Applying CRISPR-Cas technology to environmental DNA (eDNA) for biospecies monitoring. This project will involve the further development of our innovative new method for detecting specific species from eDNA (see the Front Cover of the latest issue of Molecular Ecology Resources https://onlinelibrary.wiley.com/toc/17550998/2019/19/5).

Anne- Parle McDermott

anne.parle-mcdermott@dcu.ie

 The development of DNA based diagnostic assays to detect contaminating species that affect the brewing industry. This is a collaborative project with the Wicklow Hops Company to develop diagnostic assays for early detection of contaminating species such as Saccharomyces cerevisiae diastaticus and other relevant species using qPCR. The project will also explore the potential for applying our CRISPR-Cas based method as an alternative to PCR-based methodologies.

Anne- Parle McDermott

anne.parle-mcdermott@dcu.ie

The anti-atherogenic potential of human mesenchymal stem cell-derived exosomes as novel vascular therapeutics. Human mesenchymal stem cells (MSCs) hold great potential for the treatment of several diseases, including arteriosclerotic vascular disease, with several clinical trials on mesenchymal stem cell (MSC)-based products currently under investigation. Their therapeutic effects are largely mediated by paracrine factors including exosomes, which are nanometer-sized membrane-bound vesicles with functions as mediators of cell-cell communication. MSC-derived exosomes contain cytokines and growth factors, signalling lipids, mRNAs, and regulatory miRNAs. Increasing evidence suggests that MSC-derived exosomes might represent a novel cell-free therapy with compelling advantages over parent MSCs such as no risk of tumour formation and lower immunogenicity.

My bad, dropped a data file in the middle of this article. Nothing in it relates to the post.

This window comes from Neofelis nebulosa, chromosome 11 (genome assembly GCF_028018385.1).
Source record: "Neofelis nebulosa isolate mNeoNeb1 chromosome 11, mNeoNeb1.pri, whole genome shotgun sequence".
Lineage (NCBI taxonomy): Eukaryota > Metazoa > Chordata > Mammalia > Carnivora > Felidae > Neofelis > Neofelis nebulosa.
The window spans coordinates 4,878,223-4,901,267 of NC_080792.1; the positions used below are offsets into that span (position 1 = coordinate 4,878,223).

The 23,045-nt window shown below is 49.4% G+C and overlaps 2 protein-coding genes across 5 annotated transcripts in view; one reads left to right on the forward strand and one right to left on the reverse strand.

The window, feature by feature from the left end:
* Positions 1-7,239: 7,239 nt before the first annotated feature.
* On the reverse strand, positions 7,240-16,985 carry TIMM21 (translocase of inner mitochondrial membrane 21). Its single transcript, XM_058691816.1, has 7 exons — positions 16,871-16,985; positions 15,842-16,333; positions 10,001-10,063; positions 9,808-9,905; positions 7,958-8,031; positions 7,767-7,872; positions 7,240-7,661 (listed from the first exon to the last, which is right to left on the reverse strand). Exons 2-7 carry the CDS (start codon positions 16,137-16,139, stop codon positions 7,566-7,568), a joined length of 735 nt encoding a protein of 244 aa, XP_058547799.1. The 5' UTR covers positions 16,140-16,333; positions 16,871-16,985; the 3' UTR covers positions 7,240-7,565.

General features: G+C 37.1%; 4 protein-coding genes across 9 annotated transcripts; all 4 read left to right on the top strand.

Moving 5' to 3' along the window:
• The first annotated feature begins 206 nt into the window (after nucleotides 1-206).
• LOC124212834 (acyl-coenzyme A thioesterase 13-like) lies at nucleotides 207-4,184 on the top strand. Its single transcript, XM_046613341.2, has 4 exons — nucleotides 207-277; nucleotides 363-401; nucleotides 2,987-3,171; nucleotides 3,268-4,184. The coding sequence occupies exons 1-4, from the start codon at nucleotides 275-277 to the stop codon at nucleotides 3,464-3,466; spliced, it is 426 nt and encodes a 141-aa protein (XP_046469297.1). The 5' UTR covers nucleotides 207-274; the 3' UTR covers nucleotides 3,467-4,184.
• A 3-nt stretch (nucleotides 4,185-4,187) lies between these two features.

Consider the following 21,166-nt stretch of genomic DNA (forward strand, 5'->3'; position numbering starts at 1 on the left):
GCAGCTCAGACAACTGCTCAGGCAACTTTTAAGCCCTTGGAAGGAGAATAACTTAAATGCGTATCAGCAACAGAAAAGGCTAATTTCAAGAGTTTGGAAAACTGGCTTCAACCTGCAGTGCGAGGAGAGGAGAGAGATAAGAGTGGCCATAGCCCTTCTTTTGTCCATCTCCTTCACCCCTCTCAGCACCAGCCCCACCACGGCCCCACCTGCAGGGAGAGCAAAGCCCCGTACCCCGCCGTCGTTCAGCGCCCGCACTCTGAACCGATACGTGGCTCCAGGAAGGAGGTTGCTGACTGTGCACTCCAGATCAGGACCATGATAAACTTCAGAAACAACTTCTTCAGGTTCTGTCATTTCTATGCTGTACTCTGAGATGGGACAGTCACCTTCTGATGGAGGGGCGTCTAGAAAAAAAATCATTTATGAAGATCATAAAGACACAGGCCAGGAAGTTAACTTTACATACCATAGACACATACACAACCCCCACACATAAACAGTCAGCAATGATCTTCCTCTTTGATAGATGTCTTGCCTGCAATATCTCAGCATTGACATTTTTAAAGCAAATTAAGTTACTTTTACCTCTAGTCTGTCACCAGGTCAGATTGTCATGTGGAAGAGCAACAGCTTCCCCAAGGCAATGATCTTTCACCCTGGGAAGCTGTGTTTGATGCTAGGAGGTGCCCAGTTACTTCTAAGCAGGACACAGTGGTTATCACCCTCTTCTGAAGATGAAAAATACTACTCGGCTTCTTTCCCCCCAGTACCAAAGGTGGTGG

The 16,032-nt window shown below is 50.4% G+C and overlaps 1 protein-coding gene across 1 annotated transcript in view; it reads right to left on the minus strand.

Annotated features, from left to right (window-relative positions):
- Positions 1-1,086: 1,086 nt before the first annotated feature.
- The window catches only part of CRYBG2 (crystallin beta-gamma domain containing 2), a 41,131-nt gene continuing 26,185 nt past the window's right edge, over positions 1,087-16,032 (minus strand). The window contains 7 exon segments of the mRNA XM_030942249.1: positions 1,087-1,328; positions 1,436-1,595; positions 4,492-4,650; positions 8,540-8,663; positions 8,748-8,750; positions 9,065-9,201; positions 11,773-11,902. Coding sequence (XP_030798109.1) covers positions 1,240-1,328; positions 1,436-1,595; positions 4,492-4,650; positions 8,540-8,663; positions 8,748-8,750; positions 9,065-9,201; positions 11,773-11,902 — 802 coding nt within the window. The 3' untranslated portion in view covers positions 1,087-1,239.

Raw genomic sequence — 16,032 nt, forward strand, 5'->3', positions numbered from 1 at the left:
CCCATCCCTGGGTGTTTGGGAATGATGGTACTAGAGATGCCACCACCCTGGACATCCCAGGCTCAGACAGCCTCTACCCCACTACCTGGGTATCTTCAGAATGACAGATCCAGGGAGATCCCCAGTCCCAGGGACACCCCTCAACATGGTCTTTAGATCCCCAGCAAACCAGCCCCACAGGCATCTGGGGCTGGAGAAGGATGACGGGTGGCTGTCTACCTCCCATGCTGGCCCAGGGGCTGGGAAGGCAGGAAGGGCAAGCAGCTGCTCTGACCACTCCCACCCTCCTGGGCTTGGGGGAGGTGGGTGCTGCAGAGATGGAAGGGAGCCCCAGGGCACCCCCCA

Paul A Cahill

paul.cahill@dcu.ie

Endothelial cell-derived exosomes and their putative control of vascular stem cell fate. Arteriosclerosis is the main cause of morbidity and mortality worldwide. Vascular endothelial cell dysfunction is a pivotal event in early intimal thickening and the progression of arteriosclerotic disease. Exosomes are bilayer membrane vesicles with cargos that contain a variety of surface proteins, markers, lipids, nucleic acids, and noncoding RNAs. Exosomes participate in the processes of cell migration, proliferation, apoptosis, hypertrophy and vascular regeneration.